Government

Iowa AG seeks to stop 3D gun plans

Iowa Attorney General Tom Miller talks about a rebate agreement for the opioid overdose antidote Naloxone Hydrochloride during a news conference at the Cedar Rapids Fire Department Central Fire Station in southeast Cedar Rapids, Iowa, on Wednesday, Oct. 4, 2017. According to Miller, Amphastar Pharmaceuticals Inc., a California-based drug manufacturer, agreed to provide a $6 rebate per dose to any “public entity” in Iowa, including those at the state, regional, county or city level. (Jim Slosiarek/The Gazette)
Iowa Attorney General Tom Miller talks about a rebate agreement for the opioid overdose antidote Naloxone Hydrochloride during a news conference at the Cedar Rapids Fire Department Central Fire Station in southeast Cedar Rapids, Iowa, on Wednesday, Oct. 4, 2017. According to Miller, Amphastar Pharmaceuticals Inc., a California-based drug manufacturer, agreed to provide a $6 rebate per dose to any “public entity” in Iowa, including those at the state, regional, county or city level. (Jim Slosiarek/The Gazette)

Iowa Attorney General Tom Miller is objecting to a Trump administration legal settlement that would allow a Texas group to move forward with publishing technical plans for 3D printed guns.

Miller intends to join a lawsuit filed in Washington state seeking to block publications of the plans, which is slated to begin Wednesday. He also joined 20 other attorneys general in a letter to the Trump administration saying the settlement and new federal rules that touch on the dispute are “deeply dangerous and could have an unprecedented impact on public safety.”

The prospect of 3D printed plastic guns has alarmed some gun control advocates and others.

In an email Tuesday, Lynn Hicks, a spokesman for the Attorney General’s Office, said they are concerned publishing the blueprints will enable the production of weapons that are “untraceable and undetectable by magnetometers in places such as airports, government buildings and schools.”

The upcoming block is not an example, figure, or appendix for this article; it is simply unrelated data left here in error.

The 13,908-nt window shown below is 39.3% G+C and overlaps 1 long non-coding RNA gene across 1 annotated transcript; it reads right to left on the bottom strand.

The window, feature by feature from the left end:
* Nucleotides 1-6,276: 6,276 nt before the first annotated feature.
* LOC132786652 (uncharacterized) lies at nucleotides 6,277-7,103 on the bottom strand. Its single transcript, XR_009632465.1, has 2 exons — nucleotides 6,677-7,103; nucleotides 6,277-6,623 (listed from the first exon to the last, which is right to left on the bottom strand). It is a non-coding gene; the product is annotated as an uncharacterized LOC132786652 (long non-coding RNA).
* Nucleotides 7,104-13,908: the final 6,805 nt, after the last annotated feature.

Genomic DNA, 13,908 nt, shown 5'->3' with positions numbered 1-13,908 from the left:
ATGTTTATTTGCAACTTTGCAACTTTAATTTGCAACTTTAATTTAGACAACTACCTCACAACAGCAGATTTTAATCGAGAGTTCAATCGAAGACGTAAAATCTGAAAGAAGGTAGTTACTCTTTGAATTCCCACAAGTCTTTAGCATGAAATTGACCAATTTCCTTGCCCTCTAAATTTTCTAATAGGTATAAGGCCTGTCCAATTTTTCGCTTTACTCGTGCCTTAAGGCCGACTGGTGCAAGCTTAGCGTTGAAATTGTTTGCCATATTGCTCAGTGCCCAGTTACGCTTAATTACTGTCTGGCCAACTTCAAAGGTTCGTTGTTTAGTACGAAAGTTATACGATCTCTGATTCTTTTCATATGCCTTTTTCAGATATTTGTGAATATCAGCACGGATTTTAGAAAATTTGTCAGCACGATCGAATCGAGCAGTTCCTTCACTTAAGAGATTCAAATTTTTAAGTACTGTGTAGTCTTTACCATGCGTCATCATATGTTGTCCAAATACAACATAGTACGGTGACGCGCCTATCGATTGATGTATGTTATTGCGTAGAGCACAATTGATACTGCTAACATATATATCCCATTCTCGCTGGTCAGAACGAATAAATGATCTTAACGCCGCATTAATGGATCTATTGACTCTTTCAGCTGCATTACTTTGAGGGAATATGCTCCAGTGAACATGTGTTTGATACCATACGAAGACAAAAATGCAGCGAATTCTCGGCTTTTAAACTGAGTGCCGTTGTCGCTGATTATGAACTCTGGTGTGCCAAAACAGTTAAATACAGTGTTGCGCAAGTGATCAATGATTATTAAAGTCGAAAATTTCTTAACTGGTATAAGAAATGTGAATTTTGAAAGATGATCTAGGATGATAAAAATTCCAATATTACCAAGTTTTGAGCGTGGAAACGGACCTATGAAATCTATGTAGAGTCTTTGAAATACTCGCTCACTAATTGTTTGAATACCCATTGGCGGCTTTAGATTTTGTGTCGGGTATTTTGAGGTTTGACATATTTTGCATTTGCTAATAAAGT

A Texas-based group called Defense Distributed has been seeking to publish the plans for years.

The Obama administration sought to block publication on the internet of some of the files in 2013, arguing it would endanger national security by allowing anyone with access to a 3D printer to make undetectable guns.

The federal Arms Export Control Act authorizes the government to control the export of certain defense articles and materials.

Defense Distributed objected, saying the administration was infringing on its free speech rights.

Earlier this year, the Trump administration settled the case. It also published new rules related to the export of firearms.

Gun rights groups have complained over the years existing rules are overly broad.

In the letter Monday to the Justice and State departments, the attorneys generals said the result wold be “unrestricted access, domestically and abroad, to large amounts of technical data that had previously been regulated to promote serious national security interests.”

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Defense Distributed and its owner Cody Wilson have vowed to fight attempts to stop publication. Wilson tweeted on Tuesday he would fight the lawsuit in Washington state, and he published a letter from his attorney saying “this case implicates foundational principles of free speech.”

The letter adds that the lawsuit, which is being led by the attorney general in Washington, also seeks to infringe on the rights of all Americans to the technical information.

President Donald Trump also weighed in on the issue Tuesday. In a tweet, he said, “I am looking into 3D Plastic Guns being sold to the public. Already spoke to NRA, doesn’t seem to make much sense!”

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